State of the Browser 2021

This is the first in-person conference I’ve been to since the pandemic and since it normally clashes with PyCon UK this is also the first State of the Browser that I’ve been too in a while.

As a high-level pitch for the conference it a chance to hear from standard makers and browser developers about their thoughts on the web, web standards and issues in web development.

The conference had an audience of probably a third of what I felt it had the last time I attended in person. There was not issue with distancing and you could add a stickers to your attendee batch to nix photography and to ask for people to keep their distance.

Usually the chance to socialise and network is a major part of the conference experience but once I was there I realised that I didn’t really want to spend the time required to get to know someone new while COVID is as prevalent as it is, not attend the generous post-conference drinks.

Which made me wonder why I was there at all. The answer, on reflection, is that being physically present meant that I was actually present for the talks as well. I’ve bought tickets for virtual events earlier in the year and I still haven’t watch the videos.

By physically turning up I did pay more attention and I did engage and learn more than I did virtually.

I found a few things about the conference frustrating though. Firstly a number of the speakers weren’t there and instead had recorded a talk so being at the conference ended up being a collective video watch without being able to control the video and skip the boring bits. Also there were no questions from the audience because that was being handled on Discord. Now most of my Discord is taken up with gaming because, y’know that’s what Discord pretty much is for the most part. So I wasn’t able to see that side of things because I didn’t have time to set up some kind of work account. But generally whether it was Slack or something else I kind of think having the questions on the conference chat meant that the talks were actually lectures and where the speakers weren’t that proficient with their delivery it made the talks more boring.

So at the end of the experience I have no idea as to whether my attendance was a good idea or not. I probably would have been distracted at home but at least I could have sorted out Discord and have watched the pre-recorded videos in a more comfortable environment (I certainly could of dodged the morning torrential rain).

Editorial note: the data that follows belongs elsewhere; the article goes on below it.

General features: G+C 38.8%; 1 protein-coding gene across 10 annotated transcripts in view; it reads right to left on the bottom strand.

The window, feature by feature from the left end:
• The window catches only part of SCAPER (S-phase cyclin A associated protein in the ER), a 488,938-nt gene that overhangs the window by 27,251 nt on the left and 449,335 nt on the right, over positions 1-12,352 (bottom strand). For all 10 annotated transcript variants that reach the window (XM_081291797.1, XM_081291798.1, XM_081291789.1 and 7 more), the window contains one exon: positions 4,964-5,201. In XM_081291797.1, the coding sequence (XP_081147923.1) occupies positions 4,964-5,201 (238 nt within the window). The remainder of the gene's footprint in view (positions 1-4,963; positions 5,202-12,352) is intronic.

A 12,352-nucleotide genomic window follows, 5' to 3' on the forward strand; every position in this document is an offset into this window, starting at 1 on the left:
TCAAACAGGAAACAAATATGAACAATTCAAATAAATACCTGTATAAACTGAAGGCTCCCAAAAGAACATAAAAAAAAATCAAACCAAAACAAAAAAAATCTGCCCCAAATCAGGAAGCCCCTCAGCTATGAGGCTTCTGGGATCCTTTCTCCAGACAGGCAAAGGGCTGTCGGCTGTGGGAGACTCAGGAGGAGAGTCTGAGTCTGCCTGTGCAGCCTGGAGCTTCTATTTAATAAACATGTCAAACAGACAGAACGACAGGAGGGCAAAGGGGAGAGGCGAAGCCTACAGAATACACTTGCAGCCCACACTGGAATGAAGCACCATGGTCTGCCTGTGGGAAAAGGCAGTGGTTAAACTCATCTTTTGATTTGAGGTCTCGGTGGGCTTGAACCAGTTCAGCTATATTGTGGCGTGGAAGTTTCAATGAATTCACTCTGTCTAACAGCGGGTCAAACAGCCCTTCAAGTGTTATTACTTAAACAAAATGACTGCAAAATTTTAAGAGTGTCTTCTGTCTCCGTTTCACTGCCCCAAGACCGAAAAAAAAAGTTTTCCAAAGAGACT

But when there was a good in-person speaker it was great. Rachel Andrew was the standout for managing a review of the history of layout systems while also previewing the thinking of the standards groups. In particular drawing a fascinating line between the necessity of the contains CSS directive to the ability to be able to look forward to container queries. Stephanie Stimac shared similar insight into what the future may hold for the development of the Form elements and their backwards-compatible codification and customisation.

Alex Russell offered a rebuttal of the locked down mobile ecosystems from a capitalist perspective but failed to really offer remedies given that this overall is a capitalist failure.

In a totally different vibe Heydon Pickering did a talk about requiring people to switch off Javascript to read his blog. It was closer to standup and I did laugh out loud several times although trying to explain what made it funny and entertaining has proven highly difficult.

Rachel Andrew is one of the people behind Notist which a few people were using to share slide links. I hadn’t heard of it before and I can see it’s pretty handy compared to trawling Youtube trying to figure out if some talk you half remember has been posted there.

Overall I think it was worth the effort, I felt I got outside my bubble for a while and felt a bit more connected to the efforts that are still ongoing to safeguard and advance the web as a whole.

Web Applications

State of the Browser 2014

I haven’t been to State of the Browser before. It is a very cheap one day conference during the weekend on the topic of web standards and the web in general.

Conway Hall, the venue is a beautiful place and very recommended. However the grand aura of humanist lectures did remind you how lame most slide-based presentations are. Shut out the light, we can’t see the cat gif!

The theme and topics of the conference are vague and therefore there was a lot of variety in the talks. More than half were coming from professional vendor advocates and while slick and enjoyable there was a palpable sense of yearly objectives being ticked off. Community communication, check; reminder of organisation mission, check. The rest of the talks were pretty crappy though so its not all roses in the community either.